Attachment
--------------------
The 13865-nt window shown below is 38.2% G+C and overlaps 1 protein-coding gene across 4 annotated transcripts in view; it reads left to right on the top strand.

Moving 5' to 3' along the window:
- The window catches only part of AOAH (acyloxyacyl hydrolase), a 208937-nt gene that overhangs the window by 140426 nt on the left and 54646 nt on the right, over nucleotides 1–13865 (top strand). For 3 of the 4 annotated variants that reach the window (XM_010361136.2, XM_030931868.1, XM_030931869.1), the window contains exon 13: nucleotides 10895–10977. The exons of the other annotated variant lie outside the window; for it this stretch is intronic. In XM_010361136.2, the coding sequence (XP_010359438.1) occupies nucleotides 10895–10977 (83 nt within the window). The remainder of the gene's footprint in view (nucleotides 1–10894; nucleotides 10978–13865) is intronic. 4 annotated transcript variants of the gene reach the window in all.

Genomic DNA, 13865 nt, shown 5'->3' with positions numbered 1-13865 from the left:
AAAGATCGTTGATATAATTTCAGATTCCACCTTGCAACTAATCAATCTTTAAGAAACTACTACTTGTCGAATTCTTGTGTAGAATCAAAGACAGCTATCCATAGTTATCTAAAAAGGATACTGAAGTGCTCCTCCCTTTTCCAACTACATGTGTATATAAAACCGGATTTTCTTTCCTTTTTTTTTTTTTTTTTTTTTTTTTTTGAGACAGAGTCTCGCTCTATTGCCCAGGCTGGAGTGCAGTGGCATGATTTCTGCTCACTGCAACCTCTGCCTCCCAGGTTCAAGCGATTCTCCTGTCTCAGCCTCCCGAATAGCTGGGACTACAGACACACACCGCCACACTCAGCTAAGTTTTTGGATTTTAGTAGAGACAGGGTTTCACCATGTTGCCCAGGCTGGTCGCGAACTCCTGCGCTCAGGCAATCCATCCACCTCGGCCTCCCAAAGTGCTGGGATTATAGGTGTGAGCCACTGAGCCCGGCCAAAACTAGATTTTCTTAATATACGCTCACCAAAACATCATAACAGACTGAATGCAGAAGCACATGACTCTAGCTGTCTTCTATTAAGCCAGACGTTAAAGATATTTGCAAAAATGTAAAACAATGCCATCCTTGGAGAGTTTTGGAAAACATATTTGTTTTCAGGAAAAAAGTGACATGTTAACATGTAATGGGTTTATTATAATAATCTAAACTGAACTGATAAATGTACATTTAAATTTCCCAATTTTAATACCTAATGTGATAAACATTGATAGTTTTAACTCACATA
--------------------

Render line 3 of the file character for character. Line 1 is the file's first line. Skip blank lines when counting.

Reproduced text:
- The window catches only part of AOAH (acyloxyacyl hydrolase), a 208937-nt gene that overhangs the window by 140426 nt on the left and 54646 nt on the right, over nucleotides 1–13865 (top strand). For 3 of the 4 annotated variants that reach the window (XM_010361136.2, XM_030931868.1, XM_030931869.1), the window contains exon 13: nucleotides 10895–10977. The exons of the other annotated variant lie outside the window; for it this stretch is intronic. In XM_010361136.2, the coding sequence (XP_010359438.1) occupies nucleotides 10895–10977 (83 nt within the window). The remainder of the gene's footprint in view (nucleotides 1–10894; nucleotides 10978–13865) is intronic. 4 annotated transcript variants of the gene reach the window in all.